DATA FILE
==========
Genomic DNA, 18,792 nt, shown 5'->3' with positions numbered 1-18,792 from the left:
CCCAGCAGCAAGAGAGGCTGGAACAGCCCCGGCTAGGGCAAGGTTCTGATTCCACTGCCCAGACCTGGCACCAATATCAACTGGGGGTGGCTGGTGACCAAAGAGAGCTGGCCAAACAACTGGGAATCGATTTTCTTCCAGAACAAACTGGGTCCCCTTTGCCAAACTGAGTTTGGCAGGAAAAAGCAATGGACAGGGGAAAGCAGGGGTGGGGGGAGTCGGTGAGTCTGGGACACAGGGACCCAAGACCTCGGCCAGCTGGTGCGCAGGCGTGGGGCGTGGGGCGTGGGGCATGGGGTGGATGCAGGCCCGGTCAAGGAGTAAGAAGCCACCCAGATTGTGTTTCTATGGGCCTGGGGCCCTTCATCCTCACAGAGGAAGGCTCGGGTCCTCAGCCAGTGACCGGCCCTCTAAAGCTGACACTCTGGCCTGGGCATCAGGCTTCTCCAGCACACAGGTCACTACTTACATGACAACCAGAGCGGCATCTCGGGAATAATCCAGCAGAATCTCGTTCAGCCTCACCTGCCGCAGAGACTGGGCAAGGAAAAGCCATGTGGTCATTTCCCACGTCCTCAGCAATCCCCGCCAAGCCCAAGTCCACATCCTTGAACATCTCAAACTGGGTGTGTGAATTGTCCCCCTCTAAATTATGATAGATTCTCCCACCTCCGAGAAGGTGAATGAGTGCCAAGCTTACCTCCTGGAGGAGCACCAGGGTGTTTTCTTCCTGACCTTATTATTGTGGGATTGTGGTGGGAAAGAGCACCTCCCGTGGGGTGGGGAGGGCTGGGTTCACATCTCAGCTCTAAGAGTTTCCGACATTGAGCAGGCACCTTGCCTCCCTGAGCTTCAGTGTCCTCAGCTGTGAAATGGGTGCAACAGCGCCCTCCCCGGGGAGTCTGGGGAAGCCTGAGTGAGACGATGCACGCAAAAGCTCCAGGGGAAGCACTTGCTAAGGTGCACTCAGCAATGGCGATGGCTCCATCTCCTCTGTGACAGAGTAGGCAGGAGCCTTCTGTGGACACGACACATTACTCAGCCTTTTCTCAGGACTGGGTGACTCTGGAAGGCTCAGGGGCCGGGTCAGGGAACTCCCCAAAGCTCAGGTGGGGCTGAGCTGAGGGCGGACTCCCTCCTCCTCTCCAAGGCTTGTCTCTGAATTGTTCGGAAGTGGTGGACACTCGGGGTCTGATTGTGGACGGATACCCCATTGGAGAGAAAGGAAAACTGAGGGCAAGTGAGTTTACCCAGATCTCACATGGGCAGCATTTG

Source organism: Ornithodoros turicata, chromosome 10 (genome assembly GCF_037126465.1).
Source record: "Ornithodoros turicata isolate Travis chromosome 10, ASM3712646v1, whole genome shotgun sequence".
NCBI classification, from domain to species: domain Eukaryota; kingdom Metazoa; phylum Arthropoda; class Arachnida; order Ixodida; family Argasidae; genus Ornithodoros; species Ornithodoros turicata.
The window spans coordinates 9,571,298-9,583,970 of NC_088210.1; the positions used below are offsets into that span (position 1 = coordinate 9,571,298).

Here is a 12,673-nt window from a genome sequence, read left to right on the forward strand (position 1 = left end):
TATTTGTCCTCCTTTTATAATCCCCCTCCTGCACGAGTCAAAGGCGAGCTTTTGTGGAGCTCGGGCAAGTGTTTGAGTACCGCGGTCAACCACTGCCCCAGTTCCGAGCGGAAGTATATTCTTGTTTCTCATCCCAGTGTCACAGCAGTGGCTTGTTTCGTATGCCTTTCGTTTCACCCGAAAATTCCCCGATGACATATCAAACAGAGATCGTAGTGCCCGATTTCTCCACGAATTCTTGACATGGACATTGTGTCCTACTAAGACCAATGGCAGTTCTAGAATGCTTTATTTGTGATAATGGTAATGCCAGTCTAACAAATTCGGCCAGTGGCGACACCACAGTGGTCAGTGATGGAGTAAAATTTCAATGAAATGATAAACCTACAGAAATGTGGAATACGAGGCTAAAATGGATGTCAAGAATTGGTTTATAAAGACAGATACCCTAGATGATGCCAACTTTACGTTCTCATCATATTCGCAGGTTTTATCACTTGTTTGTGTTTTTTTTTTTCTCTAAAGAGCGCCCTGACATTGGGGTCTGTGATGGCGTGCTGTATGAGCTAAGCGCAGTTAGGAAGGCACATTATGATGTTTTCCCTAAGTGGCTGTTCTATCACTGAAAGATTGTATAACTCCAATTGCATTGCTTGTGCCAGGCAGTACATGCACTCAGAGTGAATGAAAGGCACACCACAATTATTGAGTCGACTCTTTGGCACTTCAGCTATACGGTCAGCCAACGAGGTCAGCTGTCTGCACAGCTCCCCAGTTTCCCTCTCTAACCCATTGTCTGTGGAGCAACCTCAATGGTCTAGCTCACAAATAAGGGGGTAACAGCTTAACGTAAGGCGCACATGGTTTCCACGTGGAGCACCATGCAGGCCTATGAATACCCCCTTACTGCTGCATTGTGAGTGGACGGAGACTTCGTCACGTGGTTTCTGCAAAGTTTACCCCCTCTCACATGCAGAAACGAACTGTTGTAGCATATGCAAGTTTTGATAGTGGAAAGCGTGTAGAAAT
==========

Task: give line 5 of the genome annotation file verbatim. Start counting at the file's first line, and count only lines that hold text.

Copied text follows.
NCBI classification, from domain to species: domain Eukaryota; kingdom Metazoa; phylum Arthropoda; class Arachnida; order Ixodida; family Argasidae; genus Ornithodoros; species Ornithodoros turicata.